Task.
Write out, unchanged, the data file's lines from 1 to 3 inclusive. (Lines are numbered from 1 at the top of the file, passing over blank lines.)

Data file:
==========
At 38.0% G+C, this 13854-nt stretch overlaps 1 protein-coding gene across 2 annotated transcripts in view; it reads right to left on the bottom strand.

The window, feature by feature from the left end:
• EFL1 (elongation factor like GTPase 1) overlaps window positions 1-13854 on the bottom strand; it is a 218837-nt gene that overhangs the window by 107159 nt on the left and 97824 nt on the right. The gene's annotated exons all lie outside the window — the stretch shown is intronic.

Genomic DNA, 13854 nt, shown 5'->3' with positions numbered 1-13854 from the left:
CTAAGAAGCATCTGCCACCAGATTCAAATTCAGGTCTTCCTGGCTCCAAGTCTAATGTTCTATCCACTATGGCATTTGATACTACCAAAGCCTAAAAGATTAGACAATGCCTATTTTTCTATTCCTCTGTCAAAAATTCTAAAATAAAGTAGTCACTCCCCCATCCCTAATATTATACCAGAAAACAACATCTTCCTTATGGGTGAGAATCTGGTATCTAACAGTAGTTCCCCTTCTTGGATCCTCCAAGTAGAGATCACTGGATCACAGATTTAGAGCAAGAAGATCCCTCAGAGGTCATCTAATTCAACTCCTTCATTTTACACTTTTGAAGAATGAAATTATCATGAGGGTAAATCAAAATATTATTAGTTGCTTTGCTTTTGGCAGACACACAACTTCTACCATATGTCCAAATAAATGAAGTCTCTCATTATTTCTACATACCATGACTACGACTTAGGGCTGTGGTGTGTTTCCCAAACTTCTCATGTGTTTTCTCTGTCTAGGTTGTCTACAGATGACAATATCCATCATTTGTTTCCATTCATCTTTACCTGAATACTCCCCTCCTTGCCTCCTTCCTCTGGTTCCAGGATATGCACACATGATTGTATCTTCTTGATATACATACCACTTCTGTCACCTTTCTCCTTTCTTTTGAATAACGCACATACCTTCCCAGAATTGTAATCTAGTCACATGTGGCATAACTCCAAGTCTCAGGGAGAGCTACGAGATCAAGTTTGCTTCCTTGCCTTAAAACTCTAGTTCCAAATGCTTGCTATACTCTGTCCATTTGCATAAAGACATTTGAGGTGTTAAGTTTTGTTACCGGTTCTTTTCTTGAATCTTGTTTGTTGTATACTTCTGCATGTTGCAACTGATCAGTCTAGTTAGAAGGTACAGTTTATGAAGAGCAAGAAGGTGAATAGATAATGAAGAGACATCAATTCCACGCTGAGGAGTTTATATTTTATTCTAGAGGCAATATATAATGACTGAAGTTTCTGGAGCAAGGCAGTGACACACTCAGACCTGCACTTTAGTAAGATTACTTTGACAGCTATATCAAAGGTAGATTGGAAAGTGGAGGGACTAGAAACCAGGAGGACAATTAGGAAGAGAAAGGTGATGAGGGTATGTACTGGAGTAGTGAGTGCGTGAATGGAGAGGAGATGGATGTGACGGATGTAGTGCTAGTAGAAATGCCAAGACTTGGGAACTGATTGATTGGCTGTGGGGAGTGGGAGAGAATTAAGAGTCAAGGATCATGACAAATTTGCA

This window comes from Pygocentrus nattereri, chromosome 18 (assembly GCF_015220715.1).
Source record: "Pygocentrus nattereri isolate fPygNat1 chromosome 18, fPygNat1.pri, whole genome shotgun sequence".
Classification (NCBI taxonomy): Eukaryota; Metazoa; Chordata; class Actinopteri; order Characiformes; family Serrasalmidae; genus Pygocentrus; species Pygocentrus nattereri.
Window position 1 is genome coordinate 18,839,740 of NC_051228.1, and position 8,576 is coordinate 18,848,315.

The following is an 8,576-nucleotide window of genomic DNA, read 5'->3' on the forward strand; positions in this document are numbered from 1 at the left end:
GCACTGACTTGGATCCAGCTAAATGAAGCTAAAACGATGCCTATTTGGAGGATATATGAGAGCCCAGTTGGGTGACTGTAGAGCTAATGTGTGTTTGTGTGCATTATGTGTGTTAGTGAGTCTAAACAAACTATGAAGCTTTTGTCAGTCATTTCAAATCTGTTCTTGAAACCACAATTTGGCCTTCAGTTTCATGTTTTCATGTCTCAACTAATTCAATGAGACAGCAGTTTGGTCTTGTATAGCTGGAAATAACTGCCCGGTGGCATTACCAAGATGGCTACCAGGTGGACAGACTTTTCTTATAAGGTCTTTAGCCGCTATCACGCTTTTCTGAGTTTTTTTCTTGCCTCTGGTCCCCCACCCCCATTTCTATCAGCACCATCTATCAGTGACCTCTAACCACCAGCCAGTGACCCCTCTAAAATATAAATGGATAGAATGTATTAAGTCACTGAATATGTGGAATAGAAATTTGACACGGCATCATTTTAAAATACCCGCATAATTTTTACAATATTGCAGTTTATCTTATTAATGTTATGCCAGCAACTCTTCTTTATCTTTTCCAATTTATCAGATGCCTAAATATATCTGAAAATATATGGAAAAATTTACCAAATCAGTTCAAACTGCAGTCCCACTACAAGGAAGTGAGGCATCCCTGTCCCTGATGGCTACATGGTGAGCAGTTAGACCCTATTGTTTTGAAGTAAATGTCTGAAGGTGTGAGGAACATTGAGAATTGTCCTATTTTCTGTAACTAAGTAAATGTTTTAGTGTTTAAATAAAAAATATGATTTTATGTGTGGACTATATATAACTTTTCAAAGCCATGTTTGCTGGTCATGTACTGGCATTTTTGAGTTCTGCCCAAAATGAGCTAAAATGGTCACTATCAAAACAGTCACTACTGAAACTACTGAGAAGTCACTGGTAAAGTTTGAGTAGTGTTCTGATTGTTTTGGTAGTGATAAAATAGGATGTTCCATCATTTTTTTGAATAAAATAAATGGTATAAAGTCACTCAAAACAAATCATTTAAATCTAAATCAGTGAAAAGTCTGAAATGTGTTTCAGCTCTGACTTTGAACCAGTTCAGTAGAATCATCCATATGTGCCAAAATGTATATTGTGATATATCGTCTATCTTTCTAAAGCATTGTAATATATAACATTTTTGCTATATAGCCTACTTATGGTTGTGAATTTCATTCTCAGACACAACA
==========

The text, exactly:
At 38.0% G+C, this 13854-nt stretch overlaps 1 protein-coding gene across 2 annotated transcripts in view; it reads right to left on the bottom strand.

The window, feature by feature from the left end:
• EFL1 (elongation factor like GTPase 1) overlaps window positions 1-13854 on the bottom strand; it is a 218837-nt gene that overhangs the window by 107159 nt on the left and 97824 nt on the right. The gene's annotated exons all lie outside the window — the stretch shown is intronic.